When deciding on a lease price, be realistic, talk to your trainer, have prospective leasee take a lesson with your coach to test that dynamic, etc.

2tempe
May. 11, 2012, 06:09 PM
When I leased my schoolmaster out, it was a free lease, but rider paid ALL "operating" expenses - farrier, shots, worming, dental, etc. She was responsible for any veterinary care outside of major issues. He was older so the deal was that if a major issue arose, I would take him back.

J-Lu
May. 12, 2012, 02:19 AM
What do you mean "certified" dressage instructor? Many quality instructors are not usdf certified, and several "certified" instructors are not people I would take lessons with.

Your mare is learning. If you are considering full lease, I'd consider having the leasee take over the board, shoeing and minimal vet costs (vaccinations, etc). I'd also consider having her take out an insurance policy on your mare. But then you are surrendering control to the leasee, who is now footing the bills. That said, if your leasee is putting actual training on your mare, the "improvement" on your mare must be reflected in the lease agreement.

IMO.

angel
May. 12, 2012, 05:16 AM
The lease agreement is a reflection of your purpose in offering this mare and the tenative lessee's purpose in wanting to lease. Nothing is written in stone. The important thing is a clear discussion with the tentative lessee as to expectations.

I have a very well conformed mare on a partial lease. My purpose is to have something with which to play, and continue to ride. The owner's purpose is to keep the mare ridden as well as get additional training on her. I have the added benefit of being able to keep the mare at my house.

In this arrangement, I do all the daily care, provide a stall with shavings, provide turn-out, provide half of the hay consumption, provide the bran that is fed each feeding, provide the farrier work. I bought the blanket and fly mask. The owner provides the grain and the other half of the hay as well as the vet work, the tooth fairy, the wormer. She bought the fly sheet. She uses the mare for her work several days a month. The mare is not insured. No money changes hands.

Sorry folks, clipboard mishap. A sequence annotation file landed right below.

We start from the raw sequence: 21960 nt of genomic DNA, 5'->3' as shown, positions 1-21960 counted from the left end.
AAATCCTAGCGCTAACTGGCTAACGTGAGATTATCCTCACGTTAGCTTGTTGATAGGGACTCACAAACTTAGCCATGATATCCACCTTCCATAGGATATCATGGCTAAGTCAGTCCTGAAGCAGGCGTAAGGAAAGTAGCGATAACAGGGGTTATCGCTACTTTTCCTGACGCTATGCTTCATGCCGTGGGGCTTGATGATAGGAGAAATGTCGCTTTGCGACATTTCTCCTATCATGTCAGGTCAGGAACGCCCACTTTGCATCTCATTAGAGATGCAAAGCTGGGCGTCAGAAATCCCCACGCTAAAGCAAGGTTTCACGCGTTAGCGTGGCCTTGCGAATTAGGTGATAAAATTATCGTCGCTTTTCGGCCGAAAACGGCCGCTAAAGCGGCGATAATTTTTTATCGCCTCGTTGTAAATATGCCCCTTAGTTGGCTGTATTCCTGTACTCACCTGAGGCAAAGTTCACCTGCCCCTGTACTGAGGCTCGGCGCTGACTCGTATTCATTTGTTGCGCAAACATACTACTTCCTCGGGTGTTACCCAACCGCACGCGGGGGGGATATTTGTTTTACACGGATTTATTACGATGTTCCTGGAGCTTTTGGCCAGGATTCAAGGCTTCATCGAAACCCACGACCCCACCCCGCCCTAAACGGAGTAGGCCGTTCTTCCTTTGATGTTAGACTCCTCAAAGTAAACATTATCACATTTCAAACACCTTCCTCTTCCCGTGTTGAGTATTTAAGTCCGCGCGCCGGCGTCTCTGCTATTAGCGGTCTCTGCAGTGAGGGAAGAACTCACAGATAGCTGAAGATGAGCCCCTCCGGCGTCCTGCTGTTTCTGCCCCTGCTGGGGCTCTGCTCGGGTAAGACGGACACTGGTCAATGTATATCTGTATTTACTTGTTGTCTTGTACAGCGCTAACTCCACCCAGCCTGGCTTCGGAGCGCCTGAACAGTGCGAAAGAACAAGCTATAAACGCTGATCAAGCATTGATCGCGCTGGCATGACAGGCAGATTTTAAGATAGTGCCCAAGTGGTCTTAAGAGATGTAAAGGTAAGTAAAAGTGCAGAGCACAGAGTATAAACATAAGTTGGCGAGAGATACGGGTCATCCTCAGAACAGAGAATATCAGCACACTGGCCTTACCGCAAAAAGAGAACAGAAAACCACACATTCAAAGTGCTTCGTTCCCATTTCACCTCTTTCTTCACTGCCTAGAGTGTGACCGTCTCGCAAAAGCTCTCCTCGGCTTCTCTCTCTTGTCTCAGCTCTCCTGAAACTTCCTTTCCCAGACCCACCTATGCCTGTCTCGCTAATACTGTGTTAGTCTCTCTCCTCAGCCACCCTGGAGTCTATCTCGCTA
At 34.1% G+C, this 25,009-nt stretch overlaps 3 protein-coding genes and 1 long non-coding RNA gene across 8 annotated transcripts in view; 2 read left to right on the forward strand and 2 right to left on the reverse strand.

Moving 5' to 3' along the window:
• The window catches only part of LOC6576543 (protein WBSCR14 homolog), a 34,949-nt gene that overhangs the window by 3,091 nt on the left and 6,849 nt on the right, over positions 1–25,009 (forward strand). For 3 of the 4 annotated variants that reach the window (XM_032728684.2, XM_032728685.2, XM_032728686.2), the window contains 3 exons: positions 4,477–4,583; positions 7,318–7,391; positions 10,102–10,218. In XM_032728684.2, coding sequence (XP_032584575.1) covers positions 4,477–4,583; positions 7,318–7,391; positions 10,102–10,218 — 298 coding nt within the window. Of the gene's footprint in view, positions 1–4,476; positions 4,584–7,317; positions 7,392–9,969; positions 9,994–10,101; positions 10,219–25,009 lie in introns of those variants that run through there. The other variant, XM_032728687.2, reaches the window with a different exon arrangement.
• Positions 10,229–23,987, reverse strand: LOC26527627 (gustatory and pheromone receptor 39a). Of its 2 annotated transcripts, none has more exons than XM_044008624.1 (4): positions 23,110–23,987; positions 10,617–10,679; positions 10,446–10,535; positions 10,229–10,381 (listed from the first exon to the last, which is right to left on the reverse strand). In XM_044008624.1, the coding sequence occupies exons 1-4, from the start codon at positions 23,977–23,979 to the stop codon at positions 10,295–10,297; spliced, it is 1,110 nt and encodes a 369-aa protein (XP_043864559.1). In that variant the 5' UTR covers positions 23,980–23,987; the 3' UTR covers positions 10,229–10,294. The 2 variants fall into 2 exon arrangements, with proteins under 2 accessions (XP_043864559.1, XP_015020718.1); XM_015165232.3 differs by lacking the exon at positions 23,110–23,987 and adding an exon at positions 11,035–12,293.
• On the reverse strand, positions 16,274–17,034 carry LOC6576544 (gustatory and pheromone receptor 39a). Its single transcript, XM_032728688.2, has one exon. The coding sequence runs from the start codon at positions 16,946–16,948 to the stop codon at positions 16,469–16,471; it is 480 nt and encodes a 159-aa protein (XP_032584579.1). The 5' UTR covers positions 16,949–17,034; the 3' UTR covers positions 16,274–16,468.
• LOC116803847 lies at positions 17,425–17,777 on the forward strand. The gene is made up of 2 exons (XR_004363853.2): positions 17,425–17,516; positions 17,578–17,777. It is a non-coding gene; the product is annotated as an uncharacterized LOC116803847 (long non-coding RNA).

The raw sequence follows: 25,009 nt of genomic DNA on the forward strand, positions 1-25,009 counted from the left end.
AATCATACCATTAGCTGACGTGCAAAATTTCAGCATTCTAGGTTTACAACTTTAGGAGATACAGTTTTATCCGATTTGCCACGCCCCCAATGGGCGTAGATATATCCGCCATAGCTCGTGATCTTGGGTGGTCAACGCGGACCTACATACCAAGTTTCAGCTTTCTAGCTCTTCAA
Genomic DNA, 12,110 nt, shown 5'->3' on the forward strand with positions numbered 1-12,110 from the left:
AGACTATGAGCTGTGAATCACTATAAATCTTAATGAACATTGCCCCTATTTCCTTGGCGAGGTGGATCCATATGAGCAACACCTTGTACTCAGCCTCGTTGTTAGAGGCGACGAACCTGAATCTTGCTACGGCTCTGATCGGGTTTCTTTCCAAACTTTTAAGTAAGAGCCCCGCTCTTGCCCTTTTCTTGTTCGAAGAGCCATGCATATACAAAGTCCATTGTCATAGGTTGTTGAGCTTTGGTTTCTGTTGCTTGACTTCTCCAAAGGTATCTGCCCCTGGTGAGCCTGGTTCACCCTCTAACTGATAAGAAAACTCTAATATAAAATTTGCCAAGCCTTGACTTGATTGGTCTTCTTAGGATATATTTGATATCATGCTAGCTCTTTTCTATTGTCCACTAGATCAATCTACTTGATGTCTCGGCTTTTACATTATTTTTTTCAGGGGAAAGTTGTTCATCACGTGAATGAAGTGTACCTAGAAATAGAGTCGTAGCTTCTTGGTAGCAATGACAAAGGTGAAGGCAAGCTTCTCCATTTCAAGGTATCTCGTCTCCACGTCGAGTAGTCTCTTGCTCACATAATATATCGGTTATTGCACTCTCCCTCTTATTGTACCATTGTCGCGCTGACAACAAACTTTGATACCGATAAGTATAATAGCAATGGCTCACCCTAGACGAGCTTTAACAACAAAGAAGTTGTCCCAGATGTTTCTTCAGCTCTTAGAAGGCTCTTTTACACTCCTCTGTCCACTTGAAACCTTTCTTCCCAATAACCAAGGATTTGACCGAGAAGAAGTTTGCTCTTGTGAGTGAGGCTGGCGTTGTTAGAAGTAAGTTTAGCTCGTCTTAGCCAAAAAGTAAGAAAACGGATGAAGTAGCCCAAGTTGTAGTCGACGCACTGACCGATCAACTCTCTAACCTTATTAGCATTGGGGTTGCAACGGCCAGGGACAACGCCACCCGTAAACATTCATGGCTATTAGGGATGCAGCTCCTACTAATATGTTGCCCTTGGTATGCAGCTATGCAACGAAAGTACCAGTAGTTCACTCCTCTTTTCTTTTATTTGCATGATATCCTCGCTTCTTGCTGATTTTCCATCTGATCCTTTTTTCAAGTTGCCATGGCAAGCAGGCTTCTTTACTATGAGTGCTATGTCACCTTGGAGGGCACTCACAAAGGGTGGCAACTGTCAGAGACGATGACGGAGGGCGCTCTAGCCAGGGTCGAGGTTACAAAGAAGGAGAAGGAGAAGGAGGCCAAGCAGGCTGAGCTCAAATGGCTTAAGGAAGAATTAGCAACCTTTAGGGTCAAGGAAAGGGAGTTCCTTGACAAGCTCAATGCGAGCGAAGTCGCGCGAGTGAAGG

I am not suggesting that you do any of these things, but only cite what I do in my arrangement as one example.

AllWeatherGal
May. 12, 2012, 08:18 AM
Why? When I've leased out my show horse, I wrote the vet and farrier (and board) checks to insure they are paid on time, but the rider was responsible for covering the specified costs we agreed on and they wrote me a check. Everything was prearranged; even the vet quote for hock injections was included. I still had 100% control over decisions. Technically these costs were the "lease fee" that was paid directly to me, but at the end of the day this fee still didn't cover all of his expenses (which I didn't expect it to).

If you are leasing out a horse to someone and they agree to covering the cost of shoeing and "extra" vet costs, why would you say "no, that's non-negotiable."?? :confused:

Agree. Many of the lease agreements at my barn specify shoeing as shared.

What is important is that you are clear about what you want from the lease and specify those requirements in the agreement to avoid disappointment and misunderstandings ... including showing responsibilities.

alto
May. 12, 2012, 01:50 PM
Owner pays for shoeing and vet. That's non-negotiable.
protects the owner should a horse out on "free lease" ever get into a "ownership conflict" situation (it happens :no:) - this way you have a clear record of maintenance (with professionals) on your horse.
You also know that horse is receiving vet & foot care as per your preferance; if you are out of state etc, horse is being seen by a professional on a regular basis - this mitigates the chance that your horse will be among those that disappear on free leases, or be "rescued" from severe neglect.

ideagirl13
May. 14, 2012, 10:50 AM
First, thank you guys for all of the information. There is sooo much to learn with buying your first horse and I appreciate any and all help!

I should have specified that it will be a partial lease (3 rides a week) and I guess I was more interested in the quality of the instruction rather than "certified."

My goal is to have someone I trust (which I do with this lessee) help share the responsibility for keeping my mare in shape and advancing her training. She is definitely not a schoolmaster, but she is very smart and willing. Also, she'll be getting month's worth of professional training at the Hasslers for a "tune up."

The lessee's goal is to have a quality horse to treat as her own and to further her dressage training.

Both of us are beginners at dressage having switched over from other disciplines (hunters).

Anyone have any experience boarding at cheshire horse hills in maryland? PM me with your experience if you do!

Thanks!